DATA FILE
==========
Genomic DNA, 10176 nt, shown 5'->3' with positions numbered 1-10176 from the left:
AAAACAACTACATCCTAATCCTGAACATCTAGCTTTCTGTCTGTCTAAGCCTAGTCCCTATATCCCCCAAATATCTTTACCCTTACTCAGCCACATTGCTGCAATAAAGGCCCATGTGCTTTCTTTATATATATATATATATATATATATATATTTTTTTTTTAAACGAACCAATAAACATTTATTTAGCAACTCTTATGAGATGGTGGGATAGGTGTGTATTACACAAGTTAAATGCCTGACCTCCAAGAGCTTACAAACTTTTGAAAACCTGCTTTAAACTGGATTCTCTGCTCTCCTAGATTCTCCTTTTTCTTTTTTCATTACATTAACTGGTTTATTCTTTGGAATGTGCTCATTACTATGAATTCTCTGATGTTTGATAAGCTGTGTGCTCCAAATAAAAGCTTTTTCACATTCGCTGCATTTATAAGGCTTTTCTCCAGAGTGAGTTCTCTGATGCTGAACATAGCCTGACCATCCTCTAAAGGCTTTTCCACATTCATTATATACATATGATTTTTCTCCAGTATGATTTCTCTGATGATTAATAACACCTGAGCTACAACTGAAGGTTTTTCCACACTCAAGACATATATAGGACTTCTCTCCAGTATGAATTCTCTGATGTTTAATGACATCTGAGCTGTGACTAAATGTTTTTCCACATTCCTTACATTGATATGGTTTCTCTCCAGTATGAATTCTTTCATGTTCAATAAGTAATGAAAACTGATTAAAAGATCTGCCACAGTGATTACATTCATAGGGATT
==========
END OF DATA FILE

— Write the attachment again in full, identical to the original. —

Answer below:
Genomic DNA, 10176 nt, shown 5'->3' with positions numbered 1-10176 from the left:
AAAACAACTACATCCTAATCCTGAACATCTAGCTTTCTGTCTGTCTAAGCCTAGTCCCTATATCCCCCAAATATCTTTACCCTTACTCAGCCACATTGCTGCAATAAAGGCCCATGTGCTTTCTTTATATATATATATATATATATATATATATTTTTTTTTTAAACGAACCAATAAACATTTATTTAGCAACTCTTATGAGATGGTGGGATAGGTGTGTATTACACAAGTTAAATGCCTGACCTCCAAGAGCTTACAAACTTTTGAAAACCTGCTTTAAACTGGATTCTCTGCTCTCCTAGATTCTCCTTTTTCTTTTTTCATTACATTAACTGGTTTATTCTTTGGAATGTGCTCATTACTATGAATTCTCTGATGTTTGATAAGCTGTGTGCTCCAAATAAAAGCTTTTTCACATTCGCTGCATTTATAAGGCTTTTCTCCAGAGTGAGTTCTCTGATGCTGAACATAGCCTGACCATCCTCTAAAGGCTTTTCCACATTCATTATATACATATGATTTTTCTCCAGTATGATTTCTCTGATGATTAATAACACCTGAGCTACAACTGAAGGTTTTTCCACACTCAAGACATATATAGGACTTCTCTCCAGTATGAATTCTCTGATGTTTAATGACATCTGAGCTGTGACTAAATGTTTTTCCACATTCCTTACATTGATATGGTTTCTCTCCAGTATGAATTCTTTCATGTTCAATAAGTAATGAAAACTGATTAAAAGATCTGCCACAGTGATTACATTCATAGGGATT